Beige Rustler Returns

Beige Rustler
Beige Rustlers are early winter migrants on Vancouver Island, British Columbia. Look for them in back alleys and other edge habitat, particularly in areas thick with fallen leaves.

Beige Rustler

Classification: B/1 or possibly A/9

While out on a family walk around the neighbourhood I spotted another lifer for me – the Beige Rustler. These large carts are late winter migrants on Vancouver Island and this single male in fresh breeding colours is a sign that this year’s migration has begun.

Beige Rustlers show up fairly regularly in the Comox Valley and other major urban areas in British Columbia. They are a cart that prefers back alleys of medium to large towns and cities. Its common name refers to both its drab beige colour and its tendency to slowly move through old dead leaves and other forest litter looking for discarded objects hidden beneath. As they roll along, their passage through the fallen leaves makes a distinct rustling sound.

Beige Rustler
Beige Rustlers tend to search for debris under leaf litter – the distinctive rustling sound as they feed gives them their common name.

At this time of year, the large males are focused on feeding and setting up breeding territories. By circling quickly in a patch of last fall’s leaves the male beige rustler creates a dramatic aural and visual display that is attractive to female Rustlers. The blue/grey frame contrasts with the dull beige of the basket and the red chain whips out behind as it picks up speed – this chain eventually serves to link the male and female together, ensuring a strong pair bond.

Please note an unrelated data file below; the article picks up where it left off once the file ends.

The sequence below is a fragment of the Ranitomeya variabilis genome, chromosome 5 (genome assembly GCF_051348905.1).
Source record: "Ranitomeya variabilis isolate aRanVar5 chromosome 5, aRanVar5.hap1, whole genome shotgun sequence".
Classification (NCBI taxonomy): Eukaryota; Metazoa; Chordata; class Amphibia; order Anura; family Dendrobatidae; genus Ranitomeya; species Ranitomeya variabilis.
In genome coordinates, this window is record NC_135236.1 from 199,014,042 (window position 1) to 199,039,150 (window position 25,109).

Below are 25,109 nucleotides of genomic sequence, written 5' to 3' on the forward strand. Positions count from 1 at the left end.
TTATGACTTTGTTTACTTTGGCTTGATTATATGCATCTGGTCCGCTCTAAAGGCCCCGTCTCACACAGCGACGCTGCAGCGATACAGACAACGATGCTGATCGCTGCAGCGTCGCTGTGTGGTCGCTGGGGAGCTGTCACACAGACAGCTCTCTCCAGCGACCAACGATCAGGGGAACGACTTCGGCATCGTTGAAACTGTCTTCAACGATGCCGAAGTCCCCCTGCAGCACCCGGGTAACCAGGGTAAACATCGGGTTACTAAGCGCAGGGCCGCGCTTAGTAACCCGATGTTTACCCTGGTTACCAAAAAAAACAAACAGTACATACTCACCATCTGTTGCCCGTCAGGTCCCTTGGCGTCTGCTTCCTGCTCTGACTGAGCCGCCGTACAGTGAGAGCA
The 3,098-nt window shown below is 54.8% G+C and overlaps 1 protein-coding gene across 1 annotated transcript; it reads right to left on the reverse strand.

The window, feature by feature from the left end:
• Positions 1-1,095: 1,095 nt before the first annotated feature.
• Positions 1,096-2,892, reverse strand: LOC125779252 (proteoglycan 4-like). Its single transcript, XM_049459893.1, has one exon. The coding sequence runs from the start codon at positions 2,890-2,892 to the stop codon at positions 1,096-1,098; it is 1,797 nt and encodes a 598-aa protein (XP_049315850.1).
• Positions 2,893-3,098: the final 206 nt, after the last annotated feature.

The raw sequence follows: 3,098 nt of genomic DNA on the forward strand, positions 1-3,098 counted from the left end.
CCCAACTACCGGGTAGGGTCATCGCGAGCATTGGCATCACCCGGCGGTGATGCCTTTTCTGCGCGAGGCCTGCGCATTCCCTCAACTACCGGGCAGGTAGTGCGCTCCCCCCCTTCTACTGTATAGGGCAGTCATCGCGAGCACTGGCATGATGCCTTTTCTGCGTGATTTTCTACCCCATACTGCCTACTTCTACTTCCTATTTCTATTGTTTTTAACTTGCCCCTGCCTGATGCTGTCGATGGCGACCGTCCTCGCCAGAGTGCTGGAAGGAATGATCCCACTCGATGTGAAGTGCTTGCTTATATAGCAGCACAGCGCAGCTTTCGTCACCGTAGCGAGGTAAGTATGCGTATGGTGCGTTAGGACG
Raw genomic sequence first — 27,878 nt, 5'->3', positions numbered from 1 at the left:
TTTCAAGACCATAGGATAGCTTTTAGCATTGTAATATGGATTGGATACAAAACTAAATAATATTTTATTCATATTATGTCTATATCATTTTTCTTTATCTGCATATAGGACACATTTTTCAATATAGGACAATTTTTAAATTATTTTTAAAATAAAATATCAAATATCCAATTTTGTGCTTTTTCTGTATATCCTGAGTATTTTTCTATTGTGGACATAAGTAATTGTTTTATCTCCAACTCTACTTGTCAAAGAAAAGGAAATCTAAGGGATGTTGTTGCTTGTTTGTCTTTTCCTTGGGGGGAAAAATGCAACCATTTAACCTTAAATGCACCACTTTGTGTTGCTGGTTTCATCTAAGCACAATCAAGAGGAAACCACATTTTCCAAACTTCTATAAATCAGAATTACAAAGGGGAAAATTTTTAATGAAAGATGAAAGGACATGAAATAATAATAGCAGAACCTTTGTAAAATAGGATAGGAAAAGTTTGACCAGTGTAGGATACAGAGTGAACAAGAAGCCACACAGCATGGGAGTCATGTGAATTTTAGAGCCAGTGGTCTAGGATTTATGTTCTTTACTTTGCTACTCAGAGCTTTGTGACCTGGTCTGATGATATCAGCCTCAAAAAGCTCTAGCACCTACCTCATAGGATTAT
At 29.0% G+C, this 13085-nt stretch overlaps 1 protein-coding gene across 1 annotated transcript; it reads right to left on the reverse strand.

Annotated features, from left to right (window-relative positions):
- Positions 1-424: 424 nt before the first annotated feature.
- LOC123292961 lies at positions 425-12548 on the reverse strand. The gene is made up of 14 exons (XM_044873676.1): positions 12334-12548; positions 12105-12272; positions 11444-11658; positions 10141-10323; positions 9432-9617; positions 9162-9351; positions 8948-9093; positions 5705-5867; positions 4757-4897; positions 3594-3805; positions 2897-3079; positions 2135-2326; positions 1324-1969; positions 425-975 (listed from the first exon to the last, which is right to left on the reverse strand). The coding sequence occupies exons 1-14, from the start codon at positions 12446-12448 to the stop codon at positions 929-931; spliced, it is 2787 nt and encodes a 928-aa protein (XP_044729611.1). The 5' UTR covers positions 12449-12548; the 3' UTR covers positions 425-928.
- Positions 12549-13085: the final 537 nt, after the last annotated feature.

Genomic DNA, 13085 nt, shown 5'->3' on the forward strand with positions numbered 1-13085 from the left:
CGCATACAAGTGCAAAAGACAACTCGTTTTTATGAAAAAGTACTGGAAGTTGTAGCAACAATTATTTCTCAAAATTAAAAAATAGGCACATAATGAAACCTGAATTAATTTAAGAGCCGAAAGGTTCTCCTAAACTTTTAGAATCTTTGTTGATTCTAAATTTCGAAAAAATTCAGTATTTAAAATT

I considered myself to be very lucky to have seen this usually shy cart up close. Often heard but seldom seen, the Beige Rustler is a cart to look for at this time of year as it returns to Vancouver Island.

This is the tenth species account of the Vancouver Island Shopping Carts series. Julian Montague at The Stray Shopping Cart Project has developed a method of classifying stray carts that might be of interest to those wanting to learn more about species of carts in their own area. Researchers should also consult Rock, Paper, Lizard and for detailed species accounts of Lower Mainland/Vancouver carts.